Friday, March 20, 2009

Springtime in Minnesota: Snirt, Slud, and Chirping Birds

Spring is supposed to be about green grass, brightly blooming flowers, cheerfully chirping birds, lots of sunlight, happiness, and all-round niftiness.

That's not what springtime in Minnesota is like.

Around here, it's the time when winter melts, a period which combines the more unpleasant qualities of both summer and winter.

Dust, dirt, and debris deposited by winter winds on successive layers of snow are systematically revealed and combined as water runs off.

Minnesotans developed a specialized vocabulary to deal with our alternatively-pleasant springtime. The combination of snot and dirt that accumulates during winter is "snirt" snow plus dirt. An "open winter," with exposed soil, leaves a lot of. This year we had lots of snow, so there wasn't that much snirt.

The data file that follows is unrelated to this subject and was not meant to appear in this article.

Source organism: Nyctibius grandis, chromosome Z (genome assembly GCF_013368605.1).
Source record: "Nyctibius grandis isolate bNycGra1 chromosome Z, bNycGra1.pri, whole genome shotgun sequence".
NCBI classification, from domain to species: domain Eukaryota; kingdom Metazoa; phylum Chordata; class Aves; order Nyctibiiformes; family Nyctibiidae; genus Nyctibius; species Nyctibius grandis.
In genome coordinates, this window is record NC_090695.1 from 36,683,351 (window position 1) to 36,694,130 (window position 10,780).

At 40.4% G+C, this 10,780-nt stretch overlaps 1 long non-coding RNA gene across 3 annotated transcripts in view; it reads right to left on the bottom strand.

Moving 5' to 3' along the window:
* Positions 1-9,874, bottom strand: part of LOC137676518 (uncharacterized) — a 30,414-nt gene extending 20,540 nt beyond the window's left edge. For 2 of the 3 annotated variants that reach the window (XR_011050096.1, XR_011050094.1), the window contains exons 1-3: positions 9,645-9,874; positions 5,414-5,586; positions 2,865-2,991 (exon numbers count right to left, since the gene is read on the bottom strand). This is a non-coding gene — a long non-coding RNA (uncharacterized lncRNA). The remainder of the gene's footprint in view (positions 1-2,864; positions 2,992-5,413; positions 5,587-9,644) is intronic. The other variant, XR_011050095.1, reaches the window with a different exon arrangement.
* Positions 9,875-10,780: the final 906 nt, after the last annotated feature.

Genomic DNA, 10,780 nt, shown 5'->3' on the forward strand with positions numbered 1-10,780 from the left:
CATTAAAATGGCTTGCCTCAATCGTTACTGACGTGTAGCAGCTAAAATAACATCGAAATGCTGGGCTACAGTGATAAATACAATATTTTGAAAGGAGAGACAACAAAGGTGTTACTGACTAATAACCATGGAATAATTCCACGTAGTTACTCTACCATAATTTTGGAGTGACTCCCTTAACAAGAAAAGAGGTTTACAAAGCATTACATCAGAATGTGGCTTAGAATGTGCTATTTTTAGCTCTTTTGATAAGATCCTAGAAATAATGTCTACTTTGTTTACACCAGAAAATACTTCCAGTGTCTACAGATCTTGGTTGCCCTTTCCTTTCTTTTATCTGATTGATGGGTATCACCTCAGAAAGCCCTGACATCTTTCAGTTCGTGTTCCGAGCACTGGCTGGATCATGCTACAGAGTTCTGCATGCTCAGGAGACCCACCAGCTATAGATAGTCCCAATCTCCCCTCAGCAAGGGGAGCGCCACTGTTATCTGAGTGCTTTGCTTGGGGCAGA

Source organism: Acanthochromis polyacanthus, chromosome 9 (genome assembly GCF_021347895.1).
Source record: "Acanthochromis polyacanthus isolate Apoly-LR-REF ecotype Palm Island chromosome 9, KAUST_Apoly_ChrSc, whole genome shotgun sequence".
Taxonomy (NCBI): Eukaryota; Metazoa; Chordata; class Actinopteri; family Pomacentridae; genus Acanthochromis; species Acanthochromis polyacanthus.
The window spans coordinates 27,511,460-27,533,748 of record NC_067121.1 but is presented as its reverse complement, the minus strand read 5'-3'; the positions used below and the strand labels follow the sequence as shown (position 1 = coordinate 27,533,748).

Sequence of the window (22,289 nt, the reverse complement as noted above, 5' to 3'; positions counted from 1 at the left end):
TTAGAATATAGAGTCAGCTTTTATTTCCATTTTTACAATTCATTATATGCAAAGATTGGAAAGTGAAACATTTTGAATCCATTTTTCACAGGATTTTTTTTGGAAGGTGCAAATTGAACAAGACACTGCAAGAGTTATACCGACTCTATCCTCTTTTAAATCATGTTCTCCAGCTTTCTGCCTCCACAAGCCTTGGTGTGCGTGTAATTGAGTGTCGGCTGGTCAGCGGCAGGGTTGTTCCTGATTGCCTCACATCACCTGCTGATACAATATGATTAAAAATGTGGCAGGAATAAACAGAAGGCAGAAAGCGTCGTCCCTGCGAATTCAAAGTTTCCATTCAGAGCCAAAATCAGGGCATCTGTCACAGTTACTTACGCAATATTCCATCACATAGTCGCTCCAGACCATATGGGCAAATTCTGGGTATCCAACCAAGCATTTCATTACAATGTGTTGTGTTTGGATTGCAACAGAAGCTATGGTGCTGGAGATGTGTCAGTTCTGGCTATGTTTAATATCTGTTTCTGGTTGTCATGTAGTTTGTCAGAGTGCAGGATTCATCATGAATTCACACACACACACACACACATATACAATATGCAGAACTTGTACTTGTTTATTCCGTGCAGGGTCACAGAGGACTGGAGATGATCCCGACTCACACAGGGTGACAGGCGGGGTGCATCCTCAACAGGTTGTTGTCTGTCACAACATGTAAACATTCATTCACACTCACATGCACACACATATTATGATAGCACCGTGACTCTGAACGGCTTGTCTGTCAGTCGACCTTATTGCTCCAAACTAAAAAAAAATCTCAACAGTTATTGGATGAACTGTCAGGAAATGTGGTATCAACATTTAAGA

As it melts, snirt turns into snud. Sometimes the snirt melts so fast, it turns to slud. (Snow and mud, snow and liquid mud, respectively. And revoltingly.)
And there's water. Cold water. Cold water that runs over pavement by day and freezes overnight. In the morning, what appears to be a damp sidewalk or street is a perfect, smooth, skating-rink-slick layer of ice.

Then there are the trees, bending over this desolate and soggy scene with the charm of discarded oven-cleaning brushes.

And, in their branches, birds. Their chirps, warbles and squawks remind me that, if I wait long enough, the snud will rejoin the soil, grass will turn green, and trees will sprout leaves.

And, no matter how unlikely it may seem at the time, summer will come.

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